If the Popes since Vatican II was called have no magisterial authority, than neither does Anglicanorum coetibus nor its section that says: §5 The Catechism of the Catholic Church is the authoritative expression of the Catholic faith professed by members of the Ordinariate.

If Fr. Treco is right, the Catechism of 1995 has no magisterial authority, neither does the Code of Canon Law revised after the Council.  As we start to unwind magisterial authority, where does it end? We become our own popes determining at which point in history we choose to believe any authority in the Church.

20 thoughts on “Prayers for Fr. Treco and St. Bede’s

  1. “The community, however, began to attract traditionalists with no background of Anglican patrimony, who rejected the Second Vatican Council, and for the original members it seemed divisiveness returned. I have been told by a reliable source many of the original group have fled the parish because of the vocal presence of these dissidents.”

    As I have commented here on previous occasions, this kind of dynamic is precisely why I think Msgr. Steenson was right on target with his prohibition of the TLM in Ordinariate communities, as is Bishop Lopes’ continued caution. Charged with growing such small congregations, it must be tempting to try to build a critical mass (no pun intended) by deliberately courting the traditionalist Catholic element, rather than taking the less expedient path of evangelizing our separated brethren and those who are far from God and the Church.

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    • “As I have commented here on previous occasions, this kind of dynamic is precisely why I think Msgr. Steenson was right on target with his prohibition of the TLM in Ordinariate communities, as is Bishop Lopes’ continued caution.”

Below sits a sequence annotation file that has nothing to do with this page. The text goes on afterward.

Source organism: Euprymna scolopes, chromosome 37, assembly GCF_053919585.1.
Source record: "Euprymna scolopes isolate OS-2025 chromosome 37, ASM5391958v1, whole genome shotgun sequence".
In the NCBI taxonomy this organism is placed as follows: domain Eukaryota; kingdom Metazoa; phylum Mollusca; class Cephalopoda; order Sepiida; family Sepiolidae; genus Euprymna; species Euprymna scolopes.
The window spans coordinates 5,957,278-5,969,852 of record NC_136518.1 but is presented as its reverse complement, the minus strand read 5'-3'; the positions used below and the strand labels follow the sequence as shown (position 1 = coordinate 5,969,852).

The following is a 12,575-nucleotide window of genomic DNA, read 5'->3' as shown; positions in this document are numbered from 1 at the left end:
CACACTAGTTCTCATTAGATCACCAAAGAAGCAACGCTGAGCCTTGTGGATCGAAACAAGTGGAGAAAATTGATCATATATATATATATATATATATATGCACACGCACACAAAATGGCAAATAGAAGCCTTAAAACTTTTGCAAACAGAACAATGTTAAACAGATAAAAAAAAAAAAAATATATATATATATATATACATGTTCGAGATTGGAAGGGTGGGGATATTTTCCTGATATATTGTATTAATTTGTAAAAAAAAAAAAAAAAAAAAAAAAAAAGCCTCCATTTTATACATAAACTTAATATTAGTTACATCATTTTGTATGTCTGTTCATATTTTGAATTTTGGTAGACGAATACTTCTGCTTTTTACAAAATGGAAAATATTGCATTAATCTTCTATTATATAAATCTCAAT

You may think it prudent, but as a matter of Church law, it’s not possible to reconcile with either the letter or the spirit of Summorum Pontificum: it applies to *all* Latin Rite priests. That the CDF has declined to force a change of policy on the part of the POCSP doesn’t change that fact.

      Secondly, the natural implication of your claim is that the traditional Roman Rite itself is somehow intrisinsically bound up with some kind of schismatic mentality or actions. There are thousands of Latin Rite priests in North America,most of them diocesan, celebrating the Old Mass on a regular basis giving the lie to that proposition.

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  2. I’d like to point out that the traditionalist -but not sedevacantist- analysis is one that easily explains the appearances. The hermaneutic of continuity requires much more work to present it credibly, because the appearances in the Church in the West are so scandalous in the broadest sense of that word. Those of us who have been Catholic longer have endured many shocks and disappointments, and just when we had hope, Benedict resigned. From our point of view some Anglicans just coming into the Church see it with rosy colored glasses. They are so glad to be in communion with the Pope that they will not look too hard at the problems with the behavior and teachings of the current pope. For those who look hard at the Church in the US and Europe, at the kind of bishops the pope is appointing, it takes great faith in the Church not to see some kind of rupture, some kind of defection to modernity. It takes great faith in the Church through the sweep of history, all the heresies embraced by many bishops, all the greed, corruption, lust for power, even murder done by popes and bishops, yet still producing saints and saving souls, to believe the crises of the present day will not swamp her either. For me it is easy to see where Fr. Treco is coming from. I hope he and Msgr. Steenson can spend many hours talking through this and praying together, until Fr. Treco finds a place of faith and hope despite realism about the predicament of the Church in these days.

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    • Thank you for this measured response. Fr. Treco is to be commended for enumerating the the precipitous decline in the Church during the last 50 years, but it very difficult to lay absolute blame on the Second Vatican Council and the conciliar and post- conciliar popes. It is not possible to see the results of this period had their been no Council. The closest one can come is to look at the state of the Orthodox Churches, which had no such Council and its aftermath. Are the Orthodox Churches better off for not going through such a Council? This a question. Perhaps someone can shed light on a comparison.